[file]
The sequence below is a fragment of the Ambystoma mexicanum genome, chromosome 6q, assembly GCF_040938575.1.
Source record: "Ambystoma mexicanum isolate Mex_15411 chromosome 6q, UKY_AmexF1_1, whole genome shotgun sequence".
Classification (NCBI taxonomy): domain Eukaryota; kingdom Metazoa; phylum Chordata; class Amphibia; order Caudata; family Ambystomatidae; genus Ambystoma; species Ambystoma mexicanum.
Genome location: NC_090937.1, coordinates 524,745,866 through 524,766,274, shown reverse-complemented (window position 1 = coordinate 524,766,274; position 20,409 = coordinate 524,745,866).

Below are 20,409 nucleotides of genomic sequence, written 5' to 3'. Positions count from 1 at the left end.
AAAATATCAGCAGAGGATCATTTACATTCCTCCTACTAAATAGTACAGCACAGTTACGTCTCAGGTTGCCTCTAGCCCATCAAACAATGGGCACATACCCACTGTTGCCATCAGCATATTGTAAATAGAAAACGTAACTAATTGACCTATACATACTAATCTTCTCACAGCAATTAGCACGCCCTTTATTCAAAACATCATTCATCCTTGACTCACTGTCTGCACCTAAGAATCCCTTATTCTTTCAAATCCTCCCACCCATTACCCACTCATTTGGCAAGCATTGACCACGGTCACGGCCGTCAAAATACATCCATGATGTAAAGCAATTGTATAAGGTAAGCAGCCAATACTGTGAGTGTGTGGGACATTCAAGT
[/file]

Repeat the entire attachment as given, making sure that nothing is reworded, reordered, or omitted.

The sequence below is a fragment of the Ambystoma mexicanum genome, chromosome 6q, assembly GCF_040938575.1.
Source record: "Ambystoma mexicanum isolate Mex_15411 chromosome 6q, UKY_AmexF1_1, whole genome shotgun sequence".
Classification (NCBI taxonomy): domain Eukaryota; kingdom Metazoa; phylum Chordata; class Amphibia; order Caudata; family Ambystomatidae; genus Ambystoma; species Ambystoma mexicanum.
Genome location: NC_090937.1, coordinates 524,745,866 through 524,766,274, shown reverse-complemented (window position 1 = coordinate 524,766,274; position 20,409 = coordinate 524,745,866).

Below are 20,409 nucleotides of genomic sequence, written 5' to 3'. Positions count from 1 at the left end.
AAAATATCAGCAGAGGATCATTTACATTCCTCCTACTAAATAGTACAGCACAGTTACGTCTCAGGTTGCCTCTAGCCCATCAAACAATGGGCACATACCCACTGTTGCCATCAGCATATTGTAAATAGAAAACGTAACTAATTGACCTATACATACTAATCTTCTCACAGCAATTAGCACGCCCTTTATTCAAAACATCATTCATCCTTGACTCACTGTCTGCACCTAAGAATCCCTTATTCTTTCAAATCCTCCCACCCATTACCCACTCATTTGGCAAGCATTGACCACGGTCACGGCCGTCAAAATACATCCATGATGTAAAGCAATTGTATAAGGTAAGCAGCCAATACTGTGAGTGTGTGGGACATTCAAGT